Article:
Archive | Maintenance

4

5:44 pm
June 23, 2017
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Temperature Transmitters

An expanded line of ProSense temperature sensors includes the XTP transmitter probes. The line combines an RTD sensing element and transmitter electronics in a single stainless-steel temperature transmitter probe. Available in three preconfigured temperature-measuring ranges, the probes are ready to use out of the box. Probe lengths include 30, 50, 100, or 150 mm and two male NPT thread sizes that allow direct mounting, eliminating the need for a separate probe mounting or adapter fittings.
AutomationDirect
Cumming, GA
automationdirect.com

5

4:59 pm
June 22, 2017
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Diesel Oils

1703mtprod10pThe company’s Signature series Max-Duty and Heavy-Duty synthetic diesel oils exceed the API CK-4 requirement in areas including improved wear protection,, stronger oxidation stability, better shear stability, increased resistance to aeration, reduced emissions, and improved fuel economy. Max-Duty is said to provide exceptional cold-temperature performance and is available in 5W-30, 0W-40, 5-W40, and 15W-40 viscosities. The Heavy-Duty product is available in 10W-30, 5W-40, and 15W-40.
Amsoil Inc.
Superior, WI
amsoil.com

39

6:40 pm
June 16, 2017
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Uptime: Face the Giant

bobmugnewBy Bob Williamson, Contributing Editor

We face challenging situations every day. In many cases, dealing with short-term challenges is a maintenance organization’s normal way of life. The problem is our long-term challenges, the ones at our doorstep, or looming just over the horizon that we often put off tackling. They’re “giants” bearing down on us.

Not too long ago, I spoke to nearly 90 maintenance professionals at an Oklahoma Predictive Maintenance User’s Group (OPMUG) event. Maintenance managers, supervisors, technicians, mechanics, planners, and engineers, they came from a wide variety of industries. Regardless of their particular role or business, though, they were all actively pursuing better maintenance practices.

I asked the attendees to take a few minutes and think about the top three challenges for maintenance that they expected to see in the next three, to five, to 10 years, then record them on note cards. Let’s consider what they wrote and how their thinking mirrors yours. Based on my analysis, the 117 challenges they came up with fit in the following nine major categories (some fit in more than one):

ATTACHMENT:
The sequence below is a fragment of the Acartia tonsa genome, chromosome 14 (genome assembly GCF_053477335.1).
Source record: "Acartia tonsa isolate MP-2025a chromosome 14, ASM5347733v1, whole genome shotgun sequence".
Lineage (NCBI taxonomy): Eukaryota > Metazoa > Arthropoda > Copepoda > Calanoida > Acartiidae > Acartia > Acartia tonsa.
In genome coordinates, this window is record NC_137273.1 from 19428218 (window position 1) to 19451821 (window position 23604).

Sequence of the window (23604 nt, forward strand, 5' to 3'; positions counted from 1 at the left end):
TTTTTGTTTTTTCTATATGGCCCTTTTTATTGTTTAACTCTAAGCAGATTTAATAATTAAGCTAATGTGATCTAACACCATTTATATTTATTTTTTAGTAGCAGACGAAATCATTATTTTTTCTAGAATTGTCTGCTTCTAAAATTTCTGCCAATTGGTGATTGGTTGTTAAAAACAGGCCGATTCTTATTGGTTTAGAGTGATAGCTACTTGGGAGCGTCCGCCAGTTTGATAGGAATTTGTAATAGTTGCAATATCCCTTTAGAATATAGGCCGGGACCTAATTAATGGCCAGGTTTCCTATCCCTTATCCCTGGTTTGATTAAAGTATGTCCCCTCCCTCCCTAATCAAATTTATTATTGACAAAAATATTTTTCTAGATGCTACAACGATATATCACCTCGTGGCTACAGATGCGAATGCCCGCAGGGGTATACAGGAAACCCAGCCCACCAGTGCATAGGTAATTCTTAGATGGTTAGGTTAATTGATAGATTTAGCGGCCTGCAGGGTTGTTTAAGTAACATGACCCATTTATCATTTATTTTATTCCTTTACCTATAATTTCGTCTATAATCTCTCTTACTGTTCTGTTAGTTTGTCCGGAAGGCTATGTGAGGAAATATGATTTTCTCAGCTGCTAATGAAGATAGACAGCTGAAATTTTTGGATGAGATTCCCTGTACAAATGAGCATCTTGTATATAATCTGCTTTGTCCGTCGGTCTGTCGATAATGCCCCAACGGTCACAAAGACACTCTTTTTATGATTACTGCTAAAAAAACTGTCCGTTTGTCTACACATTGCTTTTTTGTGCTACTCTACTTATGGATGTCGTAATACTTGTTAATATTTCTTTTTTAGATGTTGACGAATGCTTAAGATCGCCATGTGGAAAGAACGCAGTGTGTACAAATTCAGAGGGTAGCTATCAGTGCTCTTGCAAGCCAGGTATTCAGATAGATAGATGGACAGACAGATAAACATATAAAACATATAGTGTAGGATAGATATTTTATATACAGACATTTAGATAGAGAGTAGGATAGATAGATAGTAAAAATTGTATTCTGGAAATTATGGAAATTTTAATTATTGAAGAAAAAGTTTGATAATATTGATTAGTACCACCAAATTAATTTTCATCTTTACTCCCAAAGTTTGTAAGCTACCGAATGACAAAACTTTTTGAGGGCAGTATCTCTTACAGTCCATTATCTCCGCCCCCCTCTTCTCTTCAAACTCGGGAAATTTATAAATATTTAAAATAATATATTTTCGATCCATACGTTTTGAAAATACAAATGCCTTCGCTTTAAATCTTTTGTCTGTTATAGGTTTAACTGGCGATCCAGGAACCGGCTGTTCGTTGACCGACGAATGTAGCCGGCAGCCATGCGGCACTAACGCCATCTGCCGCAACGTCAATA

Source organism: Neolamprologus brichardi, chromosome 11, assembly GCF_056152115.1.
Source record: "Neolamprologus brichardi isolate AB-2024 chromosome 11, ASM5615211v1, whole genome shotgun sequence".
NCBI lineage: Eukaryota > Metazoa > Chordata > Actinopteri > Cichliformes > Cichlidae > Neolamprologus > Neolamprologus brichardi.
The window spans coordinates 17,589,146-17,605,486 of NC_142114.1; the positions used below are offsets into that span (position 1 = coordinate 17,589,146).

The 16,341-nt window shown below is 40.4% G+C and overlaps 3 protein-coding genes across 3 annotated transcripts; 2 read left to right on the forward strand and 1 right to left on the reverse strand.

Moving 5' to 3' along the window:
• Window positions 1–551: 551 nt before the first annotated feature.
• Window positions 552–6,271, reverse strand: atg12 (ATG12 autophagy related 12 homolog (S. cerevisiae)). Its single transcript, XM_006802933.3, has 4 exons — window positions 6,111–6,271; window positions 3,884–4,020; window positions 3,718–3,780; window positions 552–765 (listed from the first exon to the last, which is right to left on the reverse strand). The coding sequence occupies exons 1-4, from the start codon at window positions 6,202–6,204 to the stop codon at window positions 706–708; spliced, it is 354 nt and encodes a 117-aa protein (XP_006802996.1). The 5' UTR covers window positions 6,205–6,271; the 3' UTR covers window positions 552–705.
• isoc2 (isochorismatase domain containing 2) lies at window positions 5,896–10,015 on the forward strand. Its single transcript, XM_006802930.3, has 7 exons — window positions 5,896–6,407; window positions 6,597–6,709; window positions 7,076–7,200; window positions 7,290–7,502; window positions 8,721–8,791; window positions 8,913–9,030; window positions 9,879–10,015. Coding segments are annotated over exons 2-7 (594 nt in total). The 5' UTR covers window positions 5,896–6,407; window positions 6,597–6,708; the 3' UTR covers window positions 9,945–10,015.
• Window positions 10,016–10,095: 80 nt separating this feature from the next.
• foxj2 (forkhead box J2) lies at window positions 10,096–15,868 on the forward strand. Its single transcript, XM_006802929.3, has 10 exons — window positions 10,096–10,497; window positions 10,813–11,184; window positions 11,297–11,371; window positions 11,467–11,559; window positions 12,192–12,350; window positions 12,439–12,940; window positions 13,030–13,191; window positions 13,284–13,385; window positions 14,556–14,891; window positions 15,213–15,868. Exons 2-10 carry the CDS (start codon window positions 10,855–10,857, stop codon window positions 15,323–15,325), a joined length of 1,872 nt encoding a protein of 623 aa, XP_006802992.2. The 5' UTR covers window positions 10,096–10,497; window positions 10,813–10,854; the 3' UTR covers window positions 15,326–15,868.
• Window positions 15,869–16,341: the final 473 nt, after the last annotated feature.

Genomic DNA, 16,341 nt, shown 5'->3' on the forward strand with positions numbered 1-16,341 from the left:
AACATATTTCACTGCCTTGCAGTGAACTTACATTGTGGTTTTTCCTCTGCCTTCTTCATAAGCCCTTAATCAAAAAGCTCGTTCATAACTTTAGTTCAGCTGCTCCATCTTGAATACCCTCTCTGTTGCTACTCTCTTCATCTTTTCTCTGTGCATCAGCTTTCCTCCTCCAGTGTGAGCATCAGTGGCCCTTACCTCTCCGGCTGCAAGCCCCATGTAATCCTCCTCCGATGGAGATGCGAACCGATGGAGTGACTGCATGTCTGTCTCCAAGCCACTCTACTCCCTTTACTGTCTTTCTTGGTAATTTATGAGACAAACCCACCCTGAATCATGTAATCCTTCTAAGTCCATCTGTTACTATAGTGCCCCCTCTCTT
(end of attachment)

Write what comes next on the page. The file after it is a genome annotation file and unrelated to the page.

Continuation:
• Skills Gaps (35)
• Culture of Reliability (35)
• Training & Qualification (27)
• Top Management (26)
• New Technology (11)
• At-Risk Assets (10)
• Parts (10)
• Knowledge Transfer (8)
• Life-Cycle Asset Management (5)

It’s about ‘people’ on the front line

When we look for a common theme among the OPMUG responses, it’s not too surprising to see that it’s “people,” i.e., the biggest variable in improving equipment maintenance, performance, and reliability. Of the nine major categories above, three of them—Skills Gaps, Training & Qualification, and Knowledge Transfer (with a combined total of 70 responses)—point to challenges on the front line of maintenance.

Many responses alluded to difficulties in finding qualified technicians and shortages of skilled trades people. A few referenced the Millennial Generation’s communication skills, work habits, and expectations. Several addressed the lack of competencies for and interests in industrial maintenance careers.

Capturing the knowledge of workers nearing retirement appeared to be a sizeable challenge for many respondents. They noted that their organizations stood the chance of losing all skills and knowledge gained from years of experience. Furthermore, there was concern that even if they could capture crucial knowledge, without a capable replacement or the mechanism to train new employees, that knowledge would be lost.

It’s about ‘people’ in top management

A second group of categories—Top Management, Culture of Reliability, and Life-Cycle Asset Management (with a combined total of 66 responses)—points to need for leadership to improve equipment maintenance, performance, and reliability. Whether it’s the pursuit of best practices, asset-management processes, or culture change, top management sets the tone and defines the culture by purposeful actions, or,       by default, through inaction.